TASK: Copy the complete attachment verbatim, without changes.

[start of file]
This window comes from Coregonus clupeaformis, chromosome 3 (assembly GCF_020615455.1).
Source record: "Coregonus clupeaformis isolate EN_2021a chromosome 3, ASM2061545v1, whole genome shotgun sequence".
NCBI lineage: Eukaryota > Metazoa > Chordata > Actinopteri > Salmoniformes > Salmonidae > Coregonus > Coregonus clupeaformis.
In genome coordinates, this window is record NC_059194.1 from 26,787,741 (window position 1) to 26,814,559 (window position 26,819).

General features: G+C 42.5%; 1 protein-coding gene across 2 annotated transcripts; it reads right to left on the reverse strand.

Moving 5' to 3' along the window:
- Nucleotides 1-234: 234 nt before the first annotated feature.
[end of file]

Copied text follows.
This window comes from Coregonus clupeaformis, chromosome 3 (assembly GCF_020615455.1).
Source record: "Coregonus clupeaformis isolate EN_2021a chromosome 3, ASM2061545v1, whole genome shotgun sequence".
NCBI lineage: Eukaryota > Metazoa > Chordata > Actinopteri > Salmoniformes > Salmonidae > Coregonus > Coregonus clupeaformis.
In genome coordinates, this window is record NC_059194.1 from 26,787,741 (window position 1) to 26,814,559 (window position 26,819).

General features: G+C 42.5%; 1 protein-coding gene across 2 annotated transcripts; it reads right to left on the reverse strand.

Moving 5' to 3' along the window:
- Nucleotides 1-234: 234 nt before the first annotated feature.